Learning from neighbourhood care test sites in Scotland 

This report provides insights into the learning from 12 teams across Scotland that participated in a learning network focused on supporting the development of neighbourhood care models during 2018-19.

Neighbourhood care developments were guided by principles developed by health and social care organisations in Scotland, which were inspired by the success of the Buurtzorg nursing care model in the Netherlands.

From March 2016 to March 2019 the ihub Living Well in Communities team supported seven organisations across Scotland to develop and test neighbourhood care models which reflected local need and context. Visit the neighbourhood care programme web pages for more information.

In the report, we bring together learning from local evaluation reports, case study evaluations and local stories and intelligence.

This learning suggests that the neighbourhood care model is primarily being implemented through the development of locally based neighbourhood care teams, typically comprising health and social care staff.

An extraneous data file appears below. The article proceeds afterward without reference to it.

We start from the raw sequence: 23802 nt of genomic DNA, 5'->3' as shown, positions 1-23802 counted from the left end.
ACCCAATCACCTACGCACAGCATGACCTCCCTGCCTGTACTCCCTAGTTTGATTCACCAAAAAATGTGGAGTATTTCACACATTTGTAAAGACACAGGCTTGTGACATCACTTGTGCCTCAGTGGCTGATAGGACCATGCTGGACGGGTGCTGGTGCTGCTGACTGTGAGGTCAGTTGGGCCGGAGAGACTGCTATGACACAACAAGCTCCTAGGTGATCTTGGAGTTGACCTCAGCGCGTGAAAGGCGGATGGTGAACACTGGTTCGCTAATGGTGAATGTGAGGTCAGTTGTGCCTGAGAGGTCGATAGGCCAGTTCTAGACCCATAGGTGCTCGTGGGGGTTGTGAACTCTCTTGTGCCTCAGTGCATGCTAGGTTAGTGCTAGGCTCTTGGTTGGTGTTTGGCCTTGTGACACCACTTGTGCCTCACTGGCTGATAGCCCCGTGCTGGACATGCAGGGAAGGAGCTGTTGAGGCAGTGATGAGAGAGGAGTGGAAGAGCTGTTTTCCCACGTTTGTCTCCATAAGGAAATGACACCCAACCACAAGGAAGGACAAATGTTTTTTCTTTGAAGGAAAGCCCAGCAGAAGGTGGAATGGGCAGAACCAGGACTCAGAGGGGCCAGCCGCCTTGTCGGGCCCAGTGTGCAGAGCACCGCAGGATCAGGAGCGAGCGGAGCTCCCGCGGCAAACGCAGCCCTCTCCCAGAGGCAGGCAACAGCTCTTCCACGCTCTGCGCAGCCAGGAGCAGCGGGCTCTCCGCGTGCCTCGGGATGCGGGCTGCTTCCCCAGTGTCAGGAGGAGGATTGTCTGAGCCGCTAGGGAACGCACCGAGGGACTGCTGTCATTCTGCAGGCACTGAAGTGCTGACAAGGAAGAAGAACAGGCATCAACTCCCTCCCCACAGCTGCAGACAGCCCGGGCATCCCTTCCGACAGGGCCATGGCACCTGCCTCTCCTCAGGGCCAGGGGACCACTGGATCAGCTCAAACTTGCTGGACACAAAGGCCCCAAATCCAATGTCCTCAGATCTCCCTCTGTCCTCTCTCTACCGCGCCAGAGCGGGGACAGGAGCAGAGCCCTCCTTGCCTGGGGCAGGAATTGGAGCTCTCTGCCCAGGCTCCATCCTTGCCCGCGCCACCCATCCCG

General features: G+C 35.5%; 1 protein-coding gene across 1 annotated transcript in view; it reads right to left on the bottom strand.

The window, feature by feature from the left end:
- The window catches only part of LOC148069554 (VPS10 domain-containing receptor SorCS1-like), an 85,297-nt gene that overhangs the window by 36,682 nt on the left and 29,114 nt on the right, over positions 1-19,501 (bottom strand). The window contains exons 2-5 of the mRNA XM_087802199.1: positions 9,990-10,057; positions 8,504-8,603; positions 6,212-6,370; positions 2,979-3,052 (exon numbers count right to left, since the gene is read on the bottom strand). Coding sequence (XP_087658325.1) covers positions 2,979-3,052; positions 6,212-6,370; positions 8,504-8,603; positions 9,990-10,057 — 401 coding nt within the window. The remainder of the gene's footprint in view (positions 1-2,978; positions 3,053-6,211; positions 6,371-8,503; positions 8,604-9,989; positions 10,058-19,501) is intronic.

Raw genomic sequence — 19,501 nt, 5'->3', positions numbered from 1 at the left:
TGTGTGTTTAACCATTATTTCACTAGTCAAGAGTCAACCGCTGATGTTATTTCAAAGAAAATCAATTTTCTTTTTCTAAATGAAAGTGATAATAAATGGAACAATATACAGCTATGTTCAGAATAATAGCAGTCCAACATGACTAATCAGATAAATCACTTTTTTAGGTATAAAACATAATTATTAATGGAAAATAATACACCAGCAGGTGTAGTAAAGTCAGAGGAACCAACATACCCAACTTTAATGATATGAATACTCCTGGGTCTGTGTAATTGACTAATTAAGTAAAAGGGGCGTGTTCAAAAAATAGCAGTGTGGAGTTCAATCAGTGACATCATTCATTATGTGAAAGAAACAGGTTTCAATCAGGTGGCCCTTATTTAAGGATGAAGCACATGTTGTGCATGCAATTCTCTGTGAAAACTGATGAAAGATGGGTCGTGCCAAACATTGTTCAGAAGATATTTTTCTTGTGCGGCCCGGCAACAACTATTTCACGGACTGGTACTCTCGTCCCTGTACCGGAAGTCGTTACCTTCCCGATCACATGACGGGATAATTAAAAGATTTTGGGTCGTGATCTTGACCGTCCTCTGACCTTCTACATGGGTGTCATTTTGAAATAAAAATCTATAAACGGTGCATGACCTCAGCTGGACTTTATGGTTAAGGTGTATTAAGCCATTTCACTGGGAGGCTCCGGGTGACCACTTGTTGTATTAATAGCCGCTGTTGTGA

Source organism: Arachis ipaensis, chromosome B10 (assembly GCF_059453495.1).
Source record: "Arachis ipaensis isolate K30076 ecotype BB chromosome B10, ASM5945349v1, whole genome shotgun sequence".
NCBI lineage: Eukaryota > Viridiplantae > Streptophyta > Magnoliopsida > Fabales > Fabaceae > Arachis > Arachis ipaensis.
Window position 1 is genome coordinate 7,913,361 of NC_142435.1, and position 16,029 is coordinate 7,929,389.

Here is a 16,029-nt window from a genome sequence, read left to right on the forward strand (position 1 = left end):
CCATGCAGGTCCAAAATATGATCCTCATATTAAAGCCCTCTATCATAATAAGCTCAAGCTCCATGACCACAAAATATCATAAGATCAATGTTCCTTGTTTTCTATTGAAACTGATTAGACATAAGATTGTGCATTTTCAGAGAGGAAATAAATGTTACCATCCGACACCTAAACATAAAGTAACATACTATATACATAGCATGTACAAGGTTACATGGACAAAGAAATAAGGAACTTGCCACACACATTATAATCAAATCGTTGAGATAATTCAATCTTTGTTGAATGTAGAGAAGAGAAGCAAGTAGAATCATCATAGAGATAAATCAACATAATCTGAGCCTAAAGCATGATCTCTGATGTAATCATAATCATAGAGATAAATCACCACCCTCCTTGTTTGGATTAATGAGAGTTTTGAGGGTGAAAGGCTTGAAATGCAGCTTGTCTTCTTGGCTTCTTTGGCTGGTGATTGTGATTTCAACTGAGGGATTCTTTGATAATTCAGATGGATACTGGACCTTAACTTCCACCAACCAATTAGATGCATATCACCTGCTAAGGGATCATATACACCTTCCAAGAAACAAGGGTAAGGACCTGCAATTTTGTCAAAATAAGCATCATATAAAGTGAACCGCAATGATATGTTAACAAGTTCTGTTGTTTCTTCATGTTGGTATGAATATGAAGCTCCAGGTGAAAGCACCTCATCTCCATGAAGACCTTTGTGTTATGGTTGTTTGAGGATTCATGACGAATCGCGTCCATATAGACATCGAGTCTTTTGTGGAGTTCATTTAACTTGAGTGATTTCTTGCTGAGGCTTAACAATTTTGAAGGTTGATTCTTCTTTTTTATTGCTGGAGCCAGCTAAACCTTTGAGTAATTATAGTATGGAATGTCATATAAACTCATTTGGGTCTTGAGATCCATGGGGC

In many areas, multidisciplinary team (MDT) huddles were an important operational element of the approach. Staff reported that this supported them to deliver person-centred care through better care co-ordination and flexibility of care delivery to meet complex needs. The approach helped build relationships with people to enable them to make informed decisions about their care and promote self-management and a preventative approach to care by linking people to existing community resources.

Staff reported a number of challenges relating to the implementation of neighbourhood care principles and the development of new models within complex health and social care settings. These included difficulties for teams becoming self-organising and difficulties for professionals to work out with traditional boundaries. Other reported challenges were the lack of supporting systems, infrastructures and resources, bureaucracy, workforce sustainability issues, complexity of caseload and expectations.

In the coming years, partnerships will continue to develop models that support integration at the point of care.

A clear commitment from leaders for the development of appropriate infrastructures to support such models with sustainable workforce is crucial. In some areas, significant service redesign will be required to support implementation. Partnerships should consider the type and range of community resources required to support such models and collaborative commissioning approaches to deliver it.

It is also important that the development of the model is not done in isolation and is linked to other developments across Scotland that are seeking to embed integration of community health and social care services at the point of care.